Image Credit: Know Your Meme
Wow! We’ve seen some pretty bad public relations missteps in the past week or so:
Image Credit: Happy Easter 2017
I’m a bit of a superhero movie nerd. I watch them over and over. I watched Sam Raimi’s Spider-Man so many times that the VHS tape wore out. I own Christopher Nolan’s Batman trilogy and the Iron Man trilogy and have watched both several times. With the advent of Netflix, I can binge-watch movies from the Marvel Cinematic Universe as many times as I want without even leaving my chair to switch from one movie to the next (assuming I can find the remote).
One of the more prolific movie series based on Marvel comics is the X-Men series. There are currently ten X-Men movies and related spin-offs and there are five other X-Men-related films in development. One of my favourites from the X-Men series is X-Men: Days of Future Past.
Image Credit: Comic Vine
In the movie, Wolverine (pictured in the centre) goes back in time to try to prevent an assassination that will trigger the creation of highly sophisticated robotic weapons that target mutants and humans that carry the mutant gene, eventually leading to the annihilation of both mutants and humans. I don’t think I’m spoiling the movie too much to say that the X-Men are successful in their quest. I’ll let you watch the movie to find out how everything worked out in the end. Read More
Image Credit: Global News
I will not disgrace myself or this website by mentioning the name of the so-called man who was recently convicted of sexually assaulting a woman on Stanford University’s campus in January 2015. I will not mention the name of the judge who handed down an extremely lenient sentence of six months in county jail and three years of probation when the recommended sentence for such a conviction is between eight and twenty years in state prison. I will not mention the names of those who have callously denied the seriousness of the crime by insisting that the attacker should not receive the recommended punishment; they believe the attacker is really a good kid who doesn’t deserve to experience the full consequences of his actions because it would ruin his potential. All of these people are already receiving more than enough attention.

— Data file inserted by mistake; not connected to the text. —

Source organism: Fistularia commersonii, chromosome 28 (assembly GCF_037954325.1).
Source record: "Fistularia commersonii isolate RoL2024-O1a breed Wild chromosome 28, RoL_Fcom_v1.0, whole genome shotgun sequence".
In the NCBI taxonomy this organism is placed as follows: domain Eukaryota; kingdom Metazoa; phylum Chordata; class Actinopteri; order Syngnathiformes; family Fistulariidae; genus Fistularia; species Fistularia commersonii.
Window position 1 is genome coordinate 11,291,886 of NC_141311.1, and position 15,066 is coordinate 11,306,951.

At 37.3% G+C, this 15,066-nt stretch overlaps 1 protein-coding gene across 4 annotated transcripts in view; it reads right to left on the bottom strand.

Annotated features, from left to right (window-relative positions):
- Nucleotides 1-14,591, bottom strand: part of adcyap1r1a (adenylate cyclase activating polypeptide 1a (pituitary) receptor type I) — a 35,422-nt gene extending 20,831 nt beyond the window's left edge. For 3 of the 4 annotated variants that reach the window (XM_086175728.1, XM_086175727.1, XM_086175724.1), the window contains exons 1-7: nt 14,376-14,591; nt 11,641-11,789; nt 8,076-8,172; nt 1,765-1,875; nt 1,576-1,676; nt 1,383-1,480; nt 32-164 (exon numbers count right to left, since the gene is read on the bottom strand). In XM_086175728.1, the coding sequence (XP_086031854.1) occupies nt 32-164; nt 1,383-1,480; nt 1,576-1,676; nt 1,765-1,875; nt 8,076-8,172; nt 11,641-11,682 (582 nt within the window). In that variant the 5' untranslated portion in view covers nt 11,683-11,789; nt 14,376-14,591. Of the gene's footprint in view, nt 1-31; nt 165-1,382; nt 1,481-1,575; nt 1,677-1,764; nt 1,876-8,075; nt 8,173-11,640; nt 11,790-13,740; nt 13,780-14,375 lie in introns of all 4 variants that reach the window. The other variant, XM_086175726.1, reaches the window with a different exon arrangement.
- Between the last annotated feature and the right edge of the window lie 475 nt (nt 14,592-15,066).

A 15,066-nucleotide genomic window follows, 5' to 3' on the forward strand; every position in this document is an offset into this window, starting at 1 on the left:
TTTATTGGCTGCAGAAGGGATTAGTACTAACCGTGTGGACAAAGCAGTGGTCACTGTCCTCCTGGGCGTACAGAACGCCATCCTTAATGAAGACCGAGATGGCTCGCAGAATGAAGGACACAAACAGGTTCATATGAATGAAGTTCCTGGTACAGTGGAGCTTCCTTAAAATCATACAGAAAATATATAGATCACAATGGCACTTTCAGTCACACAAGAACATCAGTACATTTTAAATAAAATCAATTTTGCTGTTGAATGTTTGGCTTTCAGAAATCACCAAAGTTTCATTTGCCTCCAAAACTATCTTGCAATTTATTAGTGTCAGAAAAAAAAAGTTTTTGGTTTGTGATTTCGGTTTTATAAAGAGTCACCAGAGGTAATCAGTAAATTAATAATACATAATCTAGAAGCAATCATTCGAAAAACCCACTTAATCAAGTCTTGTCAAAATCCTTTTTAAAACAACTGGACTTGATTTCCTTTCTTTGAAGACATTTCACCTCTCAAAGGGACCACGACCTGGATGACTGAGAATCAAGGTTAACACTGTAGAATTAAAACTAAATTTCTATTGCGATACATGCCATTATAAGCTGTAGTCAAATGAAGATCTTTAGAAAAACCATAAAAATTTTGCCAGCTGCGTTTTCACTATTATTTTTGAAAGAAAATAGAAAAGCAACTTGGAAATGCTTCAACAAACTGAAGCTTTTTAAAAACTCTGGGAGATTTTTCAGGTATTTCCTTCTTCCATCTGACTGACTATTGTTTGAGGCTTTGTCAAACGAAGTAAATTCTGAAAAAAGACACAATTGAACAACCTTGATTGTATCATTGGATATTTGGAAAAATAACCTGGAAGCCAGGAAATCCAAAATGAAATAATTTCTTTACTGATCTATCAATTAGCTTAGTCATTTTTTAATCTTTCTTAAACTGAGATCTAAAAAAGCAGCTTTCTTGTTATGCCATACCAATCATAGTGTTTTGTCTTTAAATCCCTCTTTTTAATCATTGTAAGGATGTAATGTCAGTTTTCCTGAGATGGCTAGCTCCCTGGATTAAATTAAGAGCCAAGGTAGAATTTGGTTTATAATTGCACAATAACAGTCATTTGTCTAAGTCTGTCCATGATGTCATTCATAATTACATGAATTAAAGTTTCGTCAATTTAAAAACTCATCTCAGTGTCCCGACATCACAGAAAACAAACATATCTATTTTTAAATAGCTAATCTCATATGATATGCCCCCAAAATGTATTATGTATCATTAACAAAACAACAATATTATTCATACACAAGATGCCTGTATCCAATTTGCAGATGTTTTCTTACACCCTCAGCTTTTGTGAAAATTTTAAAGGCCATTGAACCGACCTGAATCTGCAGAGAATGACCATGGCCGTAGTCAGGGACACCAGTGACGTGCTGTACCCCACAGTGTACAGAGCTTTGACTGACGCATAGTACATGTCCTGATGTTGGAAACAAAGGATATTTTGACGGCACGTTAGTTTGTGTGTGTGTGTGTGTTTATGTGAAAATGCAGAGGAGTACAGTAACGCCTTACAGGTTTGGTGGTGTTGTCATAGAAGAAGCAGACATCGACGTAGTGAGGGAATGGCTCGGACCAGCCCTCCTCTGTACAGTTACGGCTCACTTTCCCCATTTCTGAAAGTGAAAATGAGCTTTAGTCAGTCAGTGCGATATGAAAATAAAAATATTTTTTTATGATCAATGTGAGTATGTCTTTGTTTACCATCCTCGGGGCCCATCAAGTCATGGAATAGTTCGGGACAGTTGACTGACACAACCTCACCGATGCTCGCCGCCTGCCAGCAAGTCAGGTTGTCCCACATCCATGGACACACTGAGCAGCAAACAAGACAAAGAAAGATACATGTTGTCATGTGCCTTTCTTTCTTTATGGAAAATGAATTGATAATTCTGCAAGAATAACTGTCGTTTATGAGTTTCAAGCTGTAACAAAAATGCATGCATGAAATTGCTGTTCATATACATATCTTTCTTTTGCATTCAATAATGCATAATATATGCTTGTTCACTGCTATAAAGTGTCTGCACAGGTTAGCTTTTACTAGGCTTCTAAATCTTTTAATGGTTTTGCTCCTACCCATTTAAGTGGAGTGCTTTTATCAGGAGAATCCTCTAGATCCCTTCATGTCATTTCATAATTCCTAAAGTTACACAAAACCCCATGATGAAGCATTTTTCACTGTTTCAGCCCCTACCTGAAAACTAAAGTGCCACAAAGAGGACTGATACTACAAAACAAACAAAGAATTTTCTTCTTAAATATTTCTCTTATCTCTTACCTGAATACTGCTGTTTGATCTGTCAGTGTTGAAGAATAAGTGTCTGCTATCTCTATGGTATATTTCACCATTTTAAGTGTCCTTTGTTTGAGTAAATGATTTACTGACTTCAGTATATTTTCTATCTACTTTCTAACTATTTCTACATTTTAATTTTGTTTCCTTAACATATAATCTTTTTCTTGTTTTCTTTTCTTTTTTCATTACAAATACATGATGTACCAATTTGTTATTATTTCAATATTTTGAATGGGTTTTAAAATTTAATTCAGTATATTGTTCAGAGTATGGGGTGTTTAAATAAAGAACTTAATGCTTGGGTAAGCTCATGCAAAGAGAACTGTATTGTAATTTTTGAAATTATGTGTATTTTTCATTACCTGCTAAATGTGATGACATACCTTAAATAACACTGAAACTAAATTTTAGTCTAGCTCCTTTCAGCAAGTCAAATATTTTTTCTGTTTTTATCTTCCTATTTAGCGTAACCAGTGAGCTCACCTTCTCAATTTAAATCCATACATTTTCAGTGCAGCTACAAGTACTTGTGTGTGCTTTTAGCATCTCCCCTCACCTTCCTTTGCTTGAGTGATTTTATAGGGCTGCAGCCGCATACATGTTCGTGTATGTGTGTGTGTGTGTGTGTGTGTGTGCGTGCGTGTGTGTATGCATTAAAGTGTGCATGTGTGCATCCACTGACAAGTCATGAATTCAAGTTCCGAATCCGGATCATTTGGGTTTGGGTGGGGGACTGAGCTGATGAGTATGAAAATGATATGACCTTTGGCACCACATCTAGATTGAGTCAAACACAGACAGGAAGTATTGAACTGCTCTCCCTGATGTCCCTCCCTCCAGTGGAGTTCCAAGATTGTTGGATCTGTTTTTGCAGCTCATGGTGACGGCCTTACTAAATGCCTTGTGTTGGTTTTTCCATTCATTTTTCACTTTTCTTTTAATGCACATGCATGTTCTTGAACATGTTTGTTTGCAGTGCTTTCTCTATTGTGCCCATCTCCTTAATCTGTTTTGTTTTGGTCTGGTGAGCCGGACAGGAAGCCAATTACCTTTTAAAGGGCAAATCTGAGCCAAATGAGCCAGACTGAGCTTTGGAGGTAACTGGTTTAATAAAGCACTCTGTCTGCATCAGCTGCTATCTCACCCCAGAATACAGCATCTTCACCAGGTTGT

Image Credit: Special Broadcasting Service
I will, however, name and honour the two Swedish men, Carl-Fredrik Arndt and Peter Jonsson (pictured above), who saved the woman from further harm at the hand of her attacker. They are the male heroes of this story. I will also honour the female hero of this story – the woman herself, who continues to bravely face the physical, emotional, mental, and spiritual consequences brought about when someone broke the 10th commandment and coveted his neighbour’s body. Read More
In case you weren’t able to get to the CABC Alpha Workshops or join our livestream earlier this month, we recorded one and have it available for you here. The workshops were hosted by hr CABC and Alpha Canada led by Greg Jones (CABC) & Shaila Visser (National Director, Alpha Canada). This workshop was recorded at Bridgewater Baptist Church, Bridgewater, NS on April 5, 2016.
Trouble viewing video? Click here: https://vimeo.com/atlanticbaptist/cabc-alpha
More info on how your church can use Alpha and the new materials being released, go to http://www.alphacanada.org.
Image Source: LG Elite
It can be difficult to know how to serve everyone in a church setting. Children have different needs than youth, who have different needs than young adults, who have different needs than older adults, who have different needs than seniors. There is even a wide range within each age category – differing genders, marital statuses, employment statuses, educational backgrounds, hobbies, interests, musical preferences. How can the church serve all of these people well? Read More